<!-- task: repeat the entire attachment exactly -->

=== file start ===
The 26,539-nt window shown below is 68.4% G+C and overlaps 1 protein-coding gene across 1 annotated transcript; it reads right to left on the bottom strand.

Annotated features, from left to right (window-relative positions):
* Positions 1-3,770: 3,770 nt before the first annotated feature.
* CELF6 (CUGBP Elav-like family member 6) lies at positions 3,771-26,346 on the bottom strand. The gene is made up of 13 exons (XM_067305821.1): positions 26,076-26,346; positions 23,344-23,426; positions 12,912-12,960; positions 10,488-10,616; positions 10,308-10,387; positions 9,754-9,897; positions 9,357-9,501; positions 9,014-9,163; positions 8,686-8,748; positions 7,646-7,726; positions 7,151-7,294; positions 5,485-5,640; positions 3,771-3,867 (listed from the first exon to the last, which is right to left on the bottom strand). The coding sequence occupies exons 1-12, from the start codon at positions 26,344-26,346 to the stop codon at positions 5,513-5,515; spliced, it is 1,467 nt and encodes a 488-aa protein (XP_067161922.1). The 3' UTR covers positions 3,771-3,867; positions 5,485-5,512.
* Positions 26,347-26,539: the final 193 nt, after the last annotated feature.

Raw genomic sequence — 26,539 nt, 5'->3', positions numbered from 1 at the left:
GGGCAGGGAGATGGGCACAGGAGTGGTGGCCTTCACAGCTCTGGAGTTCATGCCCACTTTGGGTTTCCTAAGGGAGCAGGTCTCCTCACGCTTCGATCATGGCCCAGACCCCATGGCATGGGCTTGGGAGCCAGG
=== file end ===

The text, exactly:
The 26,539-nt window shown below is 68.4% G+C and overlaps 1 protein-coding gene across 1 annotated transcript; it reads right to left on the bottom strand.

Annotated features, from left to right (window-relative positions):
* Positions 1-3,770: 3,770 nt before the first annotated feature.
* CELF6 (CUGBP Elav-like family member 6) lies at positions 3,771-26,346 on the bottom strand. The gene is made up of 13 exons (XM_067305821.1): positions 26,076-26,346; positions 23,344-23,426; positions 12,912-12,960; positions 10,488-10,616; positions 10,308-10,387; positions 9,754-9,897; positions 9,357-9,501; positions 9,014-9,163; positions 8,686-8,748; positions 7,646-7,726; positions 7,151-7,294; positions 5,485-5,640; positions 3,771-3,867 (listed from the first exon to the last, which is right to left on the bottom strand). The coding sequence occupies exons 1-12, from the start codon at positions 26,344-26,346 to the stop codon at positions 5,513-5,515; spliced, it is 1,467 nt and encodes a 488-aa protein (XP_067161922.1). The 3' UTR covers positions 3,771-3,867; positions 5,485-5,512.
* Positions 26,347-26,539: the final 193 nt, after the last annotated feature.

Raw genomic sequence — 26,539 nt, 5'->3', positions numbered from 1 at the left:
GGGCAGGGAGATGGGCACAGGAGTGGTGGCCTTCACAGCTCTGGAGTTCATGCCCACTTTGGGTTTCCTAAGGGAGCAGGTCTCCTCACGCTTCGATCATGGCCCAGACCCCATGGCATGGGCTTGGGAGCCAGG